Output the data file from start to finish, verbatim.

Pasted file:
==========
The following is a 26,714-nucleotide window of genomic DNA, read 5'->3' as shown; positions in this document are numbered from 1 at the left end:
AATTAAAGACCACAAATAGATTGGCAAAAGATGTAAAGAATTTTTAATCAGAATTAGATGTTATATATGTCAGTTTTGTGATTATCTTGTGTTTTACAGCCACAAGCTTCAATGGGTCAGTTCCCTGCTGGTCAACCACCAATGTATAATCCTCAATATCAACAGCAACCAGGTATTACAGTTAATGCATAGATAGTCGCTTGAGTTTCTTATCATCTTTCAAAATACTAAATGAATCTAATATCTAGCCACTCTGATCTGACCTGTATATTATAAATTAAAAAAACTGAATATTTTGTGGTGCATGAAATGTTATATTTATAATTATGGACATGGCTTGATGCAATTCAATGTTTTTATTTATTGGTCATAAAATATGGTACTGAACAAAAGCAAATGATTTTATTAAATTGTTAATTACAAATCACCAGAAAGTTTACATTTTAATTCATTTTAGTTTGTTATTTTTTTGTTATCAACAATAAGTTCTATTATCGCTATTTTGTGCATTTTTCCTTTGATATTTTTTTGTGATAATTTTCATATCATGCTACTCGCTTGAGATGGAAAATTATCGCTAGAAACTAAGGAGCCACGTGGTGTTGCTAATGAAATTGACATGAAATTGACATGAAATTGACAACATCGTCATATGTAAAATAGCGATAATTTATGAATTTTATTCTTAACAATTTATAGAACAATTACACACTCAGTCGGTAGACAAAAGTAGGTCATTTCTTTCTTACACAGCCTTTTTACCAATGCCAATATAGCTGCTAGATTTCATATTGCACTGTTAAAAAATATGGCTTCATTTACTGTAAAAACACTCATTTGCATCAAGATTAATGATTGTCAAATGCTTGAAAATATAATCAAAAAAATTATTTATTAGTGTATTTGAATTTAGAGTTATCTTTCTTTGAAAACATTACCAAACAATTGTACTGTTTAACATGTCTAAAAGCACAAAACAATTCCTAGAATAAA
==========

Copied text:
The following is a 26,714-nucleotide window of genomic DNA, read 5'->3' as shown; positions in this document are numbered from 1 at the left end:
AATTAAAGACCACAAATAGATTGGCAAAAGATGTAAAGAATTTTTAATCAGAATTAGATGTTATATATGTCAGTTTTGTGATTATCTTGTGTTTTACAGCCACAAGCTTCAATGGGTCAGTTCCCTGCTGGTCAACCACCAATGTATAATCCTCAATATCAACAGCAACCAGGTATTACAGTTAATGCATAGATAGTCGCTTGAGTTTCTTATCATCTTTCAAAATACTAAATGAATCTAATATCTAGCCACTCTGATCTGACCTGTATATTATAAATTAAAAAAACTGAATATTTTGTGGTGCATGAAATGTTATATTTATAATTATGGACATGGCTTGATGCAATTCAATGTTTTTATTTATTGGTCATAAAATATGGTACTGAACAAAAGCAAATGATTTTATTAAATTGTTAATTACAAATCACCAGAAAGTTTACATTTTAATTCATTTTAGTTTGTTATTTTTTTGTTATCAACAATAAGTTCTATTATCGCTATTTTGTGCATTTTTCCTTTGATATTTTTTTGTGATAATTTTCATATCATGCTACTCGCTTGAGATGGAAAATTATCGCTAGAAACTAAGGAGCCACGTGGTGTTGCTAATGAAATTGACATGAAATTGACATGAAATTGACAACATCGTCATATGTAAAATAGCGATAATTTATGAATTTTATTCTTAACAATTTATAGAACAATTACACACTCAGTCGGTAGACAAAAGTAGGTCATTTCTTTCTTACACAGCCTTTTTACCAATGCCAATATAGCTGCTAGATTTCATATTGCACTGTTAAAAAATATGGCTTCATTTACTGTAAAAACACTCATTTGCATCAAGATTAATGATTGTCAAATGCTTGAAAATATAATCAAAAAAATTATTTATTAGTGTATTTGAATTTAGAGTTATCTTTCTTTGAAAACATTACCAAACAATTGTACTGTTTAACATGTCTAAAAGCACAAAACAATTCCTAGAATAAA